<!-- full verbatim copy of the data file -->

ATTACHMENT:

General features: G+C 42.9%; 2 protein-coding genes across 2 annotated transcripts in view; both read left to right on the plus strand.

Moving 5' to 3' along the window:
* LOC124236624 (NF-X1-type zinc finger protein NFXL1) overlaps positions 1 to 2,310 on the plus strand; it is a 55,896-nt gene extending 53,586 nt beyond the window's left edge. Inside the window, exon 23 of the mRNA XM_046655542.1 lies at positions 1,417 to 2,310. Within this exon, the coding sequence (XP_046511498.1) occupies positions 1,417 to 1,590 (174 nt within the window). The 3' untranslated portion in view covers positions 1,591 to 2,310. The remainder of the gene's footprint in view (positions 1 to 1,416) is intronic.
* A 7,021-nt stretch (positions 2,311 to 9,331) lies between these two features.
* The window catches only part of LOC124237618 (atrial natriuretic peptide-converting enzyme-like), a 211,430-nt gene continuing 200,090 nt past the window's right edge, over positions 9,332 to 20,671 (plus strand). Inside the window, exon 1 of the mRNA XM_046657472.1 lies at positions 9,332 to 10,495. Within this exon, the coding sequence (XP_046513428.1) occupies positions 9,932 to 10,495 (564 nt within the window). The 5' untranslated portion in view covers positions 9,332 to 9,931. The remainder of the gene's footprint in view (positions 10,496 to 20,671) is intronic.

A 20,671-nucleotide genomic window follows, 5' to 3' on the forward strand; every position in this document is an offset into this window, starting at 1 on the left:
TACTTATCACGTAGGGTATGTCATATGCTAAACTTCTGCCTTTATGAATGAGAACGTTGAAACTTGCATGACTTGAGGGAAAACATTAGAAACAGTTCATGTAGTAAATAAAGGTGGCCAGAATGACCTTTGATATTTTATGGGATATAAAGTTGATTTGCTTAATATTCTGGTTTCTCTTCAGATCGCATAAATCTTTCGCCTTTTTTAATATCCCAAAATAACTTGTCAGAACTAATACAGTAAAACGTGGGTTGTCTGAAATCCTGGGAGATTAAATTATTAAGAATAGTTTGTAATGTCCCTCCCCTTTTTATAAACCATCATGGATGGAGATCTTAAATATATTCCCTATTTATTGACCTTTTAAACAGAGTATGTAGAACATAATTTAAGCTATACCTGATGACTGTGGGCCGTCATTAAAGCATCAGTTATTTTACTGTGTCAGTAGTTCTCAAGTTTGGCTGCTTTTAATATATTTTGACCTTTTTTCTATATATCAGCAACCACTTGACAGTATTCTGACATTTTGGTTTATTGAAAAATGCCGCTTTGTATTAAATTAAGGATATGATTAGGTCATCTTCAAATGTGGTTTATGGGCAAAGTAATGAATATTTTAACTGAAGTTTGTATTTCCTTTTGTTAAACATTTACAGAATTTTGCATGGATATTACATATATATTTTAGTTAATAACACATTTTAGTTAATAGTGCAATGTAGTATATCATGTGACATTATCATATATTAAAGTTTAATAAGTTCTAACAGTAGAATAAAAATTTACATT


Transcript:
General features: G+C 42.9%; 2 protein-coding genes across 2 annotated transcripts in view; both read left to right on the plus strand.

Moving 5' to 3' along the window:
* LOC124236624 (NF-X1-type zinc finger protein NFXL1) overlaps positions 1 to 2,310 on the plus strand; it is a 55,896-nt gene extending 53,586 nt beyond the window's left edge. Inside the window, exon 23 of the mRNA XM_046655542.1 lies at positions 1,417 to 2,310. Within this exon, the coding sequence (XP_046511498.1) occupies positions 1,417 to 1,590 (174 nt within the window). The 3' untranslated portion in view covers positions 1,591 to 2,310. The remainder of the gene's footprint in view (positions 1 to 1,416) is intronic.
* A 7,021-nt stretch (positions 2,311 to 9,331) lies between these two features.
* The window catches only part of LOC124237618 (atrial natriuretic peptide-converting enzyme-like), a 211,430-nt gene continuing 200,090 nt past the window's right edge, over positions 9,332 to 20,671 (plus strand). Inside the window, exon 1 of the mRNA XM_046657472.1 lies at positions 9,332 to 10,495. Within this exon, the coding sequence (XP_046513428.1) occupies positions 9,932 to 10,495 (564 nt within the window). The 5' untranslated portion in view covers positions 9,332 to 9,931. The remainder of the gene's footprint in view (positions 10,496 to 20,671) is intronic.

A 20,671-nucleotide genomic window follows, 5' to 3' on the forward strand; every position in this document is an offset into this window, starting at 1 on the left:
TACTTATCACGTAGGGTATGTCATATGCTAAACTTCTGCCTTTATGAATGAGAACGTTGAAACTTGCATGACTTGAGGGAAAACATTAGAAACAGTTCATGTAGTAAATAAAGGTGGCCAGAATGACCTTTGATATTTTATGGGATATAAAGTTGATTTGCTTAATATTCTGGTTTCTCTTCAGATCGCATAAATCTTTCGCCTTTTTTAATATCCCAAAATAACTTGTCAGAACTAATACAGTAAAACGTGGGTTGTCTGAAATCCTGGGAGATTAAATTATTAAGAATAGTTTGTAATGTCCCTCCCCTTTTTATAAACCATCATGGATGGAGATCTTAAATATATTCCCTATTTATTGACCTTTTAAACAGAGTATGTAGAACATAATTTAAGCTATACCTGATGACTGTGGGCCGTCATTAAAGCATCAGTTATTTTACTGTGTCAGTAGTTCTCAAGTTTGGCTGCTTTTAATATATTTTGACCTTTTTTCTATATATCAGCAACCACTTGACAGTATTCTGACATTTTGGTTTATTGAAAAATGCCGCTTTGTATTAAATTAAGGATATGATTAGGTCATCTTCAAATGTGGTTTATGGGCAAAGTAATGAATATTTTAACTGAAGTTTGTATTTCCTTTTGTTAAACATTTACAGAATTTTGCATGGATATTACATATATATTTTAGTTAATAACACATTTTAGTTAATAGTGCAATGTAGTATATCATGTGACATTATCATATATTAAAGTTTAATAAGTTCTAACAGTAGAATAAAAATTTACATT